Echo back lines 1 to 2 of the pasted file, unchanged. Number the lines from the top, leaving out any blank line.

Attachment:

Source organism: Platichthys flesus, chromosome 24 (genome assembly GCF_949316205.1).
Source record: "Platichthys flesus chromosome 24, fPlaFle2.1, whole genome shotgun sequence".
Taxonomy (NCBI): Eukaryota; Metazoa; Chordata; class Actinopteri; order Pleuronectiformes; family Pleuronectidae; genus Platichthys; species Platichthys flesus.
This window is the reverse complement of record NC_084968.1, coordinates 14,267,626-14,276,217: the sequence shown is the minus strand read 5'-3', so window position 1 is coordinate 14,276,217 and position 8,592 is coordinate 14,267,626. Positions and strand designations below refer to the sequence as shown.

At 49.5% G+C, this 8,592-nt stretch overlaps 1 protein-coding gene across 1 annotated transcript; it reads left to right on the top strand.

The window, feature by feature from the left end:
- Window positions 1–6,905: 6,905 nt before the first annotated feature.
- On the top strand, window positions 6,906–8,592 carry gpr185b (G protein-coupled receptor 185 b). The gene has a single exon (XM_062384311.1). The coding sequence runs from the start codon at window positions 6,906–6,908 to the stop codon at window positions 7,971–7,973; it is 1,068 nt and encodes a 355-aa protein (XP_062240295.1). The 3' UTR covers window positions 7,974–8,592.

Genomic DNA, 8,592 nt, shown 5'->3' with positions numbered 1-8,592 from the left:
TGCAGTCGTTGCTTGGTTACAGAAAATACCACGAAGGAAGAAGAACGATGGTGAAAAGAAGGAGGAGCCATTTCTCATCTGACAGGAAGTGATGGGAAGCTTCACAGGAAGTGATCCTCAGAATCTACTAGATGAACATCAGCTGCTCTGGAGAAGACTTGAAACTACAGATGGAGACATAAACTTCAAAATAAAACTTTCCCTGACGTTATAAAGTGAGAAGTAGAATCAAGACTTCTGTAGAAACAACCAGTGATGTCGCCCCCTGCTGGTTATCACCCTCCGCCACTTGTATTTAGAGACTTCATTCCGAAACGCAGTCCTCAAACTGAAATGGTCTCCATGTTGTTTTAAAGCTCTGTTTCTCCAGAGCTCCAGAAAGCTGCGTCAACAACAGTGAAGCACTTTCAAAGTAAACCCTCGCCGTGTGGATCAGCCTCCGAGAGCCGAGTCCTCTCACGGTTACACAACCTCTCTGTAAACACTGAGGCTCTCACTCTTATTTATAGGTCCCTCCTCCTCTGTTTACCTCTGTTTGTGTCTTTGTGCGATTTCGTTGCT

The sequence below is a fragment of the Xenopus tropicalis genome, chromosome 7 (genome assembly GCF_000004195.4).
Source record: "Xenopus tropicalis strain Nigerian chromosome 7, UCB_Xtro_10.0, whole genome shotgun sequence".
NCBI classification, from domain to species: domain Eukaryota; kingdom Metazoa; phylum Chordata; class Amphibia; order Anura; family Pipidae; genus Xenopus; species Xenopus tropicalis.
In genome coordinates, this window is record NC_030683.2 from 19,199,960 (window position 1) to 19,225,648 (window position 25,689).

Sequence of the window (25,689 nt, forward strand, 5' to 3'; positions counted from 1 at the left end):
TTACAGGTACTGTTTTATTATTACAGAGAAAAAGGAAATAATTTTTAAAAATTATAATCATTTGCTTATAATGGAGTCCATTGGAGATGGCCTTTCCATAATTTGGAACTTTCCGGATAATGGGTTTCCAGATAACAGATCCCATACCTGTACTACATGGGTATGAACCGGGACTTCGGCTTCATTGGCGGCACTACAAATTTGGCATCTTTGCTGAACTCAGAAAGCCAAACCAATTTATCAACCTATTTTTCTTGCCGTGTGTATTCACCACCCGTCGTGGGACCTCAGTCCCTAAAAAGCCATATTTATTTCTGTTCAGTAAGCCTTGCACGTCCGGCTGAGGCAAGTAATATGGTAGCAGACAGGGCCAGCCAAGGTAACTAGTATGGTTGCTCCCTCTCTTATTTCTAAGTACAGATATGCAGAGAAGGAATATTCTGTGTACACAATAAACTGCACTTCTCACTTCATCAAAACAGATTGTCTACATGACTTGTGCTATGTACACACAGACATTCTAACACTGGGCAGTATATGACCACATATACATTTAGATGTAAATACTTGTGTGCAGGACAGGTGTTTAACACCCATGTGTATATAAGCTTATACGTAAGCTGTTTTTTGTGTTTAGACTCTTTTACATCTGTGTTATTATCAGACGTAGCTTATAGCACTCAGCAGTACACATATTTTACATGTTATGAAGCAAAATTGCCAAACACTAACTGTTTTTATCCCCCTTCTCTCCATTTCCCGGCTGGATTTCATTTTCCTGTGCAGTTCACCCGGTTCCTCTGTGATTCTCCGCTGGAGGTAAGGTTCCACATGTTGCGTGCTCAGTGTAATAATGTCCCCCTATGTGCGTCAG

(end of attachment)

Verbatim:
Source organism: Platichthys flesus, chromosome 24 (genome assembly GCF_949316205.1).
Source record: "Platichthys flesus chromosome 24, fPlaFle2.1, whole genome shotgun sequence".